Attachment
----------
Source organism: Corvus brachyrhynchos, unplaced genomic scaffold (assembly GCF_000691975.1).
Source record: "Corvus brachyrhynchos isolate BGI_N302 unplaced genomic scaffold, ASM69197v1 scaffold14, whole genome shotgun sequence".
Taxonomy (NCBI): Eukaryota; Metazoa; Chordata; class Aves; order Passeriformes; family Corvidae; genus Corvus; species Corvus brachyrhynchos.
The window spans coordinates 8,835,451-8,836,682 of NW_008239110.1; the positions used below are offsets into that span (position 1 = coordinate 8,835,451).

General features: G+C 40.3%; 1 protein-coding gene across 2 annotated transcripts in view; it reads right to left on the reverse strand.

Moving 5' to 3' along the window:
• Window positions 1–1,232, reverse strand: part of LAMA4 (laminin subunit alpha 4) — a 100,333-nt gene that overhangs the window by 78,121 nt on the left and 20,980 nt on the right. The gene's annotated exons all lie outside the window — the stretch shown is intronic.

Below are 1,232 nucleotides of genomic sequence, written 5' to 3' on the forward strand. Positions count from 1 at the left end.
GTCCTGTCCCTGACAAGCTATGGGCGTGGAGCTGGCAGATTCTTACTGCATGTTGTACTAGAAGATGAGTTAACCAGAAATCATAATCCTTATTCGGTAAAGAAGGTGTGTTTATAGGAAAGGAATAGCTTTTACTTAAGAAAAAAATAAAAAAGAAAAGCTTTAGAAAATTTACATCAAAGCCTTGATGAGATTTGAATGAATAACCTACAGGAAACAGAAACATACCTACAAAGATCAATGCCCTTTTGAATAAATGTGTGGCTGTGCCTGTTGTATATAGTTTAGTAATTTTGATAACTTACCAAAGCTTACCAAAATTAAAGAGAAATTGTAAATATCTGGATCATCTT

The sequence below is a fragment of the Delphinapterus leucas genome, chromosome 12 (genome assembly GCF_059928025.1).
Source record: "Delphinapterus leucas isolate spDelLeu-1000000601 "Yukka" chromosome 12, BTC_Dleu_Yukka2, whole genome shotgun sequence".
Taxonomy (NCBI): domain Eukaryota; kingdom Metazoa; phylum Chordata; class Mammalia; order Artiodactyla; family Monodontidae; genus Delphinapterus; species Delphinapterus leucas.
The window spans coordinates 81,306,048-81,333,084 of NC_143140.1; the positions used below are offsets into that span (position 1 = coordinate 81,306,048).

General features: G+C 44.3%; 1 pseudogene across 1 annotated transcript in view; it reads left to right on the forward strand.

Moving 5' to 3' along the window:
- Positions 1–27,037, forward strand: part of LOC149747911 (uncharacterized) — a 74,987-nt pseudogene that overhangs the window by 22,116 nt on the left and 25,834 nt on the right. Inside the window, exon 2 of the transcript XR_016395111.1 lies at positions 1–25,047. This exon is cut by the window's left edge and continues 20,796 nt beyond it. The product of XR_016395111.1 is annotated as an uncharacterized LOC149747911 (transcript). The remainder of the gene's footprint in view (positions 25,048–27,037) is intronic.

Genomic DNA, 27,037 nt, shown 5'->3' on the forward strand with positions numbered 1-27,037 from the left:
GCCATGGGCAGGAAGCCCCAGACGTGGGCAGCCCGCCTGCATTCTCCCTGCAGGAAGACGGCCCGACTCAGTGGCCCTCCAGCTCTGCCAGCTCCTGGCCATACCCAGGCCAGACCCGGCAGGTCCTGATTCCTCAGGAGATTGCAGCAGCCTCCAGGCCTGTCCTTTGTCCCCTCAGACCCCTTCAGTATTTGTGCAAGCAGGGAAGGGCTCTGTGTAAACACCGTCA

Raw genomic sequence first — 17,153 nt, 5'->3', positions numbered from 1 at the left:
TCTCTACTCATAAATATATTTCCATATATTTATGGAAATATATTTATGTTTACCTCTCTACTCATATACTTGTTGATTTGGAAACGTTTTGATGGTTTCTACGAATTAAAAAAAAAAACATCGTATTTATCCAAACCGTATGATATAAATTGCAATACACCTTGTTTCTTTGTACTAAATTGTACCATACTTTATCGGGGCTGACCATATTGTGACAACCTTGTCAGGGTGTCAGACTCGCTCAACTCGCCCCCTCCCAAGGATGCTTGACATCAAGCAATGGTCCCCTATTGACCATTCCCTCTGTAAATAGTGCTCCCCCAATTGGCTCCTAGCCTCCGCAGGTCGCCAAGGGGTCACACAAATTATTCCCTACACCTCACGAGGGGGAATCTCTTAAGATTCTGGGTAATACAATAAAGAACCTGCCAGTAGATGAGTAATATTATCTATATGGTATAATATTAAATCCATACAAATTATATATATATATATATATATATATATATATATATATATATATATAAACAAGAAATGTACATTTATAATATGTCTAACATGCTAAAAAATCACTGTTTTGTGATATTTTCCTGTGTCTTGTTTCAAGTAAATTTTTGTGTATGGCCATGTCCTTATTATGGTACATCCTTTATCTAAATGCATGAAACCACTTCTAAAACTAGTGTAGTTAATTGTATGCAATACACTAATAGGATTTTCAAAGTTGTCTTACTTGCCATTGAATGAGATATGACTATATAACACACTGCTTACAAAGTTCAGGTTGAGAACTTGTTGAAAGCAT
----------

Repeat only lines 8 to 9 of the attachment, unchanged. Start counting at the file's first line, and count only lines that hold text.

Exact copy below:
Below are 1,232 nucleotides of genomic sequence, written 5' to 3' on the forward strand. Positions count from 1 at the left end.
GTCCTGTCCCTGACAAGCTATGGGCGTGGAGCTGGCAGATTCTTACTGCATGTTGTACTAGAAGATGAGTTAACCAGAAATCATAATCCTTATTCGGTAAAGAAGGTGTGTTTATAGGAAAGGAATAGCTTTTACTTAAGAAAAAAATAAAAAAGAAAAGCTTTAGAAAATTTACATCAAAGCCTTGATGAGATTTGAATGAATAACCTACAGGAAACAGAAACATACCTACAAAGATCAATGCCCTTTTGAATAAATGTGTGGCTGTGCCTGTTGTATATAGTTTAGTAATTTTGATAACTTACCAAAGCTTACCAAAATTAAAGAGAAATTGTAAATATCTGGATCATCTT